Well done Tom.

Then I read that Tom had been a member of this Country Club that had secret membership that seemed to be discriminatory for many, many years. So, why did Tom wait until a Jewish millionaire friend was rejected before he spoke out?

I looked for more Country Clubs Tom had resigned from or criticised because of perceived racist or religious discrimination. I was disappointed.  I read that earlier Tom had said that people should “chill out” and that private clubs had the right to choose their members.

I found other reports of Tom and controversy though. Apparently at the 1993 Ryder Cup pre-match dinner Sam Torrance picked up a programme and in a gesture of camaraderie walked over to ask Tom Watson for his autograph. Tom refused. He said that he didn’t want his players bothered by autograph hunters.

This seems as childish as the report of the 1969 Ryder Cup captain Eric Brown telling his players not to look for American balls in the rough.

He doesn’t seem to be popular with everyone; Los Angeles Times columnist Larry Stewart called Watson a “backstabber,” while Jonathan Rand of the hometown Kansas City Star settled for “stuffed shirt.”

Watson criticised Bill Murray for inappropriate antics in a charity Pro-Am.

He managed to get Gary McCord the sack for on-air quips by sending a handwritten demand to CBS director and producer Frank Chirkinian to “get rid of him, now.”

In a positive article John Garrity describes him;  “Watson always seeks the middle ground. He likes Rush Limbaugh……….”

Tom said of Tiger Woods, “I feel that he has not carried the same stature as other great players like Jack Nickolas, Arnold Palmer, Byron Nelson or the Hogans, in the sense that there was language and club throwing on the golf course. You can grant that of a young person that has not been out here for awhile. But I think he needs to clean up his act and show the respect for the game that other people before him have shown.”

Tom Watson is a real old-fashioned, 18th century gentleman. He is a man from a different age. A man with real Victorian values. It’s no wonder he’s so popular with so many golf club members around the world – including Bargoed.

Mr Happy – not if he came to Bargoed

Phil Mickelson on the other hand is young and wore a bleeper during the 1999 U.S. Open when his wife Amy was expecting the couple’s first child (“Wouldn’t be allowed in Bargoed”)

In an article on Mickelson ArtSpander says “It bothers some that Mickelson plays without a scowl, waving at the fans who yell his name, eating up the approval…..Phil is outwardly gracious when asked about Tiger’s success, affirming him as the world No. 1. He’s agreed that, in the previous five months, with Woods not around, golf was poorer in his absence.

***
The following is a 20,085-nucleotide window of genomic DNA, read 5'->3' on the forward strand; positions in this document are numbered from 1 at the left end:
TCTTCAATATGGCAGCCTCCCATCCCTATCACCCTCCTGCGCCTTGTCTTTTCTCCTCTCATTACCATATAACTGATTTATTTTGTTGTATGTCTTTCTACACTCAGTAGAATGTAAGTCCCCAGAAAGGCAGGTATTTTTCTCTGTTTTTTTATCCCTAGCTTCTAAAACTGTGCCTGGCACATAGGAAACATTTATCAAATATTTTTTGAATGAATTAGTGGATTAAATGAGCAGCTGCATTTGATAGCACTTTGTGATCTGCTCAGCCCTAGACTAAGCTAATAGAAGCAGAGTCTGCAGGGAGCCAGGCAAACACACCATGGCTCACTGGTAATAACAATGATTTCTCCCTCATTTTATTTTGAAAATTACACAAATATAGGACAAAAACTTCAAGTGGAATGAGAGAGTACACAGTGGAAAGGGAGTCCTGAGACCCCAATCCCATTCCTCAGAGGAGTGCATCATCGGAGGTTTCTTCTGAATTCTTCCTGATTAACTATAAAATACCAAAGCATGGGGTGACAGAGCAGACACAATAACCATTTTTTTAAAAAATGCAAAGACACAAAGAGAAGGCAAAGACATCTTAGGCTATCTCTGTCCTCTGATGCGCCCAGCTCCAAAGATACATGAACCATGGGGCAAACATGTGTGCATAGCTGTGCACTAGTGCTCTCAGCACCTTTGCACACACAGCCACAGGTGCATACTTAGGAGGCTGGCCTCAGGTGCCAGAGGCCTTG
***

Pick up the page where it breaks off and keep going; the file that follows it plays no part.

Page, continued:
His personality is pretty well summed up in ‘Shanghai’s Oriental Morning Post ‘:
“Without a doubt Mickelson is the most approachable star at Sheshan. When he hits a good shot he rewards fans’ applause by smiling or tipping his cap. When he goes through the crowd, if you put out your hand he’ll even give a ‘high-five.’ (“Wouldn’t happen in Bargoed”)

* first published 17/7/2010

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“Why don’t you relax and take up golf?”


“Moderate exercise, such as playing a round of golf, may help protect people against future anxiety and stress.”  – a study by the University of Maryland

“Relax and have a game of golf,” people say. They could just as well say “I hear that your uncle’s been eaten by a tiger. Why don’t you take your mind off it and take a trip to the zoo?”

There should only be tips about reducing your stress whilst playing golf, not assuming that the very act of playing golf will somehow automatically reduce your stress. It is nonsense. Luckily, I’ve carried out a little research and have examined the top tips for reducing stress and tried to apply them to golf;

Tip 1. A good way to reduce your stress levels is to set yourself realistic targets

Sounds like a good idea. In principle I would be delighted to shoot a few shots under my handicap each time I play. However, when I’m playing the stroke index 3 par 5 and I’ve hit a glorious drive leaving me 200 yards from the green it would take the combined strength of Samson, Hercules and She-Ra to get the 3 wood out of my hand and make me hit me a mid-iron. The overwhelming majority of golfers play golf because of those rare, rare moments when they hit a shot as good as a Rory McIlroy or a Bradley Dredge. Most of us know that a 7 iron, wedge and 2 putts will give us lots of stableford points but that really isn’t the game is it? There are those amongst us that calculate the chances of success at each shot and play the percentages. These people often win tournaments and are ‘good clubmen’ (they will be men). However, they are solid, sad, unloved, boring. Their only aspiration in life is to be in the top 10 % best handicap secretaries in the South Wales region (South East valleys area).